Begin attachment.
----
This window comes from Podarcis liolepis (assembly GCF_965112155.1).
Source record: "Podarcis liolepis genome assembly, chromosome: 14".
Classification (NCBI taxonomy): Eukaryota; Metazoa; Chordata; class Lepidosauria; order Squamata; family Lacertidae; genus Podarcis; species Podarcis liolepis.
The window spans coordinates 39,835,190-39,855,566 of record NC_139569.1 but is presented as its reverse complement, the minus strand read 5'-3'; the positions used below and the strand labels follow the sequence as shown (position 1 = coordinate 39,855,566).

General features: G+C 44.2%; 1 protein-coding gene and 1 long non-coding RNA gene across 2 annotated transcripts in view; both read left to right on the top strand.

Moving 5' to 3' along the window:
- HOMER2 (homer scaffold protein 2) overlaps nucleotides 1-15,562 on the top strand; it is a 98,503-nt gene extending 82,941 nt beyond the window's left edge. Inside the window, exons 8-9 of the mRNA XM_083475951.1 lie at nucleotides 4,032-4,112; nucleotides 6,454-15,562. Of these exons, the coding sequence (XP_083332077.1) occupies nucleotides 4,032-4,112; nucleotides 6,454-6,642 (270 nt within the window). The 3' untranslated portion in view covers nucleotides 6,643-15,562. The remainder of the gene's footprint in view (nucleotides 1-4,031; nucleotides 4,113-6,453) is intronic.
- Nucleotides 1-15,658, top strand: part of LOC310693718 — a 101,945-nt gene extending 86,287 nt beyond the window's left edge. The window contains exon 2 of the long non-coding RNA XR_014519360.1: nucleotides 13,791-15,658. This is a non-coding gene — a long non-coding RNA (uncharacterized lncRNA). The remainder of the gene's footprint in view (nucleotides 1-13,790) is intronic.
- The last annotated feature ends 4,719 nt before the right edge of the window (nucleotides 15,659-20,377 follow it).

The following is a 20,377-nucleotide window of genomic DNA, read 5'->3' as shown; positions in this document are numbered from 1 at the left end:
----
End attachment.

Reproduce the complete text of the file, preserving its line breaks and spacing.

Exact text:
This window comes from Podarcis liolepis (assembly GCF_965112155.1).
Source record: "Podarcis liolepis genome assembly, chromosome: 14".
Classification (NCBI taxonomy): Eukaryota; Metazoa; Chordata; class Lepidosauria; order Squamata; family Lacertidae; genus Podarcis; species Podarcis liolepis.
The window spans coordinates 39,835,190-39,855,566 of record NC_139569.1 but is presented as its reverse complement, the minus strand read 5'-3'; the positions used below and the strand labels follow the sequence as shown (position 1 = coordinate 39,855,566).

General features: G+C 44.2%; 1 protein-coding gene and 1 long non-coding RNA gene across 2 annotated transcripts in view; both read left to right on the top strand.

Moving 5' to 3' along the window:
- HOMER2 (homer scaffold protein 2) overlaps nucleotides 1-15,562 on the top strand; it is a 98,503-nt gene extending 82,941 nt beyond the window's left edge. Inside the window, exons 8-9 of the mRNA XM_083475951.1 lie at nucleotides 4,032-4,112; nucleotides 6,454-15,562. Of these exons, the coding sequence (XP_083332077.1) occupies nucleotides 4,032-4,112; nucleotides 6,454-6,642 (270 nt within the window). The 3' untranslated portion in view covers nucleotides 6,643-15,562. The remainder of the gene's footprint in view (nucleotides 1-4,031; nucleotides 4,113-6,453) is intronic.
- Nucleotides 1-15,658, top strand: part of LOC310693718 — a 101,945-nt gene extending 86,287 nt beyond the window's left edge. The window contains exon 2 of the long non-coding RNA XR_014519360.1: nucleotides 13,791-15,658. This is a non-coding gene — a long non-coding RNA (uncharacterized lncRNA). The remainder of the gene's footprint in view (nucleotides 1-13,790) is intronic.
- The last annotated feature ends 4,719 nt before the right edge of the window (nucleotides 15,659-20,377 follow it).

The following is a 20,377-nucleotide window of genomic DNA, read 5'->3' as shown; positions in this document are numbered from 1 at the left end: